30 July 2014

Book Review: Speak

In her new book Speak: How Your Story Can Change the World (2014, Zondervan), Nish Weiseth encourages people to get in the habit of sharing stories with one another. On the back cover, she asks, "How would your life be different if you shared your stories rather than your opinions?" 

I was drawn to this book because I believe the question she is asking is an important one.  Part of what defines our humanity is that we live in relationship with others and each of us have our own unique stories.  We need to get into the habit of seeking to hear one another's stories, showing curiosity about who they are, where they have come from, and where they are going.

Between the covers of the book, Weiseth suggests that we are a divided people, inside the church and outside of it, which she attributed in part to our tendency to assert viewpoints rather than hear stories. She makes the case that stories can help to soften and change our hearts in relationship with other people and that even beyond that, hearing people's stories can help to encourage us to pursue justice and kingdom purposes.

On the positive end, Weiseth is a strong writer, having honed her skills through her blogging career. Within the book, she shares some of her own stories that help to make her point about their importance. She also included stories from other bloggers and the responses they received to further demonstrate how powerful stories can be.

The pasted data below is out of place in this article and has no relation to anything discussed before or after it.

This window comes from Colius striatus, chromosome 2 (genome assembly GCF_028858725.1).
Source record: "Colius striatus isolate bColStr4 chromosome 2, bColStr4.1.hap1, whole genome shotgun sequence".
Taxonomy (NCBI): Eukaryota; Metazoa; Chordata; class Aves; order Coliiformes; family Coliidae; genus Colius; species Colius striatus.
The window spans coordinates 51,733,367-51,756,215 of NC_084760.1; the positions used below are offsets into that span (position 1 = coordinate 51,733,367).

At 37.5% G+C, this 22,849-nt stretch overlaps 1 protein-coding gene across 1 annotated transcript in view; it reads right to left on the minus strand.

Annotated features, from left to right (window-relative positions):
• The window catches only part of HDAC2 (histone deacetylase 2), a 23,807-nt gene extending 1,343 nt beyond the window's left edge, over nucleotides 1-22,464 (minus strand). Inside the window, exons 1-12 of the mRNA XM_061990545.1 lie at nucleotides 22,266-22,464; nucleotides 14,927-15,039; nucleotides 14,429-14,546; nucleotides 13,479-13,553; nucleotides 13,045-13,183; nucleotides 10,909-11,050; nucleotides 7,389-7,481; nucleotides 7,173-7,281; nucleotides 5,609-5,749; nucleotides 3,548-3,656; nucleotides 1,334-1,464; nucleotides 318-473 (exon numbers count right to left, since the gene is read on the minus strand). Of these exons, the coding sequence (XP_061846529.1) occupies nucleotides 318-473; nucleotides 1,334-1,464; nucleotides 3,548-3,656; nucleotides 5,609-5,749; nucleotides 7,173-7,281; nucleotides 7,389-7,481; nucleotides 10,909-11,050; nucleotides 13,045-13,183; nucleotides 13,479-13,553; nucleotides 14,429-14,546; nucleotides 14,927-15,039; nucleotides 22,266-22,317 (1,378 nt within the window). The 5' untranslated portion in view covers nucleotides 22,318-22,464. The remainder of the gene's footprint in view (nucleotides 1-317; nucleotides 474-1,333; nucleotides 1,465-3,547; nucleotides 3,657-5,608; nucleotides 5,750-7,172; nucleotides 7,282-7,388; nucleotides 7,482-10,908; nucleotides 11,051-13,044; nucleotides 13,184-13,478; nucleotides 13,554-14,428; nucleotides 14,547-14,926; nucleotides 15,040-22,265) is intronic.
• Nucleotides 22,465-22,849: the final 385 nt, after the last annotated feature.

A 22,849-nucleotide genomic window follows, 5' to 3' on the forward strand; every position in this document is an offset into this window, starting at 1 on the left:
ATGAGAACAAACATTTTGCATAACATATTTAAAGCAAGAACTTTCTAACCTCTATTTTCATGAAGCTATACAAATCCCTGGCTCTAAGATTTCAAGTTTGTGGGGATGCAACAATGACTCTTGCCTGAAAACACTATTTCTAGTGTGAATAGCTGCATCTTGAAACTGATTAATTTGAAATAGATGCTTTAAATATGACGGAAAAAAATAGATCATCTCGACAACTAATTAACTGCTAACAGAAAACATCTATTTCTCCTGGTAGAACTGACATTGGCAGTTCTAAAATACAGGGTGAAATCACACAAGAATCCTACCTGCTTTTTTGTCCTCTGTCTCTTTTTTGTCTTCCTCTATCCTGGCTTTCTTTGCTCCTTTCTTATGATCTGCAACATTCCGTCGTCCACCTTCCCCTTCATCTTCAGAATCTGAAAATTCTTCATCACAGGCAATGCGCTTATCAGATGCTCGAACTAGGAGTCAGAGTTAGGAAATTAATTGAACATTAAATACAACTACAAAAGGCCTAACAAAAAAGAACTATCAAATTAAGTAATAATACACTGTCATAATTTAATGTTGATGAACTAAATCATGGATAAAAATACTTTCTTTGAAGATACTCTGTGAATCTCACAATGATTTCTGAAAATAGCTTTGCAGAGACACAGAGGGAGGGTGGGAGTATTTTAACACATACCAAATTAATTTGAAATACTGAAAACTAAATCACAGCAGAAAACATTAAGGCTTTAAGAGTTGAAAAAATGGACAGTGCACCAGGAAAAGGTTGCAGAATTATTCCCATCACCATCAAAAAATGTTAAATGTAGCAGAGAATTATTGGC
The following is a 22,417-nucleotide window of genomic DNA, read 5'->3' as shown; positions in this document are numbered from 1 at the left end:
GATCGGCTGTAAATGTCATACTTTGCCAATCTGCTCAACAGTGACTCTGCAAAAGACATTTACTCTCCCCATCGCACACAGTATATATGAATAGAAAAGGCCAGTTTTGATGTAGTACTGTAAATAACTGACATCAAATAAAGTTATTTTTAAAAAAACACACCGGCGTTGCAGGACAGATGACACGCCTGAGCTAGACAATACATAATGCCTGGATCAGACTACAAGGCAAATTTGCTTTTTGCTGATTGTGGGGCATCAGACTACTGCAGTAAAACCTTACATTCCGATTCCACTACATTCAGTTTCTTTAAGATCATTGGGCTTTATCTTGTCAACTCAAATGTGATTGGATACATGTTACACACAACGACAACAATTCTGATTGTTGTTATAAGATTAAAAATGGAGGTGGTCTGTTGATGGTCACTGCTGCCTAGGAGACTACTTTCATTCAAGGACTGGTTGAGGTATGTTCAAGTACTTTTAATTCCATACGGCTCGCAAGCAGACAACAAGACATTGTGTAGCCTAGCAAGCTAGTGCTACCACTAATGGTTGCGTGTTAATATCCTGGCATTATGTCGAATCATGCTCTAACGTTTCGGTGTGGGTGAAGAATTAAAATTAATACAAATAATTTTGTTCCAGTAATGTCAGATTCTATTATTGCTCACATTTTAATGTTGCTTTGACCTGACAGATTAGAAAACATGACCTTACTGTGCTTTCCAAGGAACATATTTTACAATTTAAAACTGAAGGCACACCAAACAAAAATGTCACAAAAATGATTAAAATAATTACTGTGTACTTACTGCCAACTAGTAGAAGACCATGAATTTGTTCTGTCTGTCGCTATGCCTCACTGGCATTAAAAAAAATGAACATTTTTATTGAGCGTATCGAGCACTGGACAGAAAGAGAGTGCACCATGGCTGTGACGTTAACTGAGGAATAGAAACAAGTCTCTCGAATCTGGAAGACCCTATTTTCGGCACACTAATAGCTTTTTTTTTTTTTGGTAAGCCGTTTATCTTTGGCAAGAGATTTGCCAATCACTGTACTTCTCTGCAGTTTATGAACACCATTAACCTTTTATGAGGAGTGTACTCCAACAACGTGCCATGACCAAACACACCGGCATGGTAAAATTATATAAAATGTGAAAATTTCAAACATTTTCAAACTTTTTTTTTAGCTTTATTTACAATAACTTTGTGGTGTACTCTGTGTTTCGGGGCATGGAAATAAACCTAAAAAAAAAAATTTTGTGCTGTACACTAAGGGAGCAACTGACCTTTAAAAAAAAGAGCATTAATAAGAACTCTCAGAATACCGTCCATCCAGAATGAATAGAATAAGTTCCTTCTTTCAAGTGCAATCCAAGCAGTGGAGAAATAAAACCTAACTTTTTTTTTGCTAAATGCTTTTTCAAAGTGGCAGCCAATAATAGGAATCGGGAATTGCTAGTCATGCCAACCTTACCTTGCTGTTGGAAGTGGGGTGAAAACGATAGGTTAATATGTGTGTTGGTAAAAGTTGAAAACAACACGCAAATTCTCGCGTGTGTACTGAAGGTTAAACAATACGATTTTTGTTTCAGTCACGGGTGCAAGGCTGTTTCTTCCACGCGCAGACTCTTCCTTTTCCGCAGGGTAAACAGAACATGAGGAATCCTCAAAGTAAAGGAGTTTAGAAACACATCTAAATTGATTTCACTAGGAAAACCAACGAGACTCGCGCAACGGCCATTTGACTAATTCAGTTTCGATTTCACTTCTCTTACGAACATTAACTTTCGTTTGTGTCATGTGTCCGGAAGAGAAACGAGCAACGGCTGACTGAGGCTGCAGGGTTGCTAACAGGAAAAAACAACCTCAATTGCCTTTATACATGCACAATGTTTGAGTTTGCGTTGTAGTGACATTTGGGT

On the other hand, I do have concerns about the underlying message of this book.  Although she did not come out and say so, I did have concerns that she was downplaying objective truth. As I read the book, I find myself wondering if she believes that when we seek to listen to one another's stories (which we agree is important), that we must said aside the reality that there is objective truth. Those navigating from a post-modern mindset are much more likely to accept relativism as a way of being. In other words, "my stories define truth for me, even though they may be different from your stories."  I believe this is a mistake, and perhaps it was not her intention, but Weiseth seems to represent the growing post-modernism in the church. My view is that we share our stories with one another, but also that truth is objective and it is often discoverable, even if it is uncomfortable. 

On the whole, her message about the importance of stories is one we all need to hear, but not at the expense of what Francis Schaeffer referred to as "True truth".

I received this book free from the publisher through the BookLook Bloggers book review bloggers program. I was not required to write a positive review. The opinions I have expressed are my own. I am disclosing this in accordance with the Federal Trade Commission’s 16 CFR, Part 255: “Guides Concerning the Use of Endorsements and Testimonials in Advertising.”

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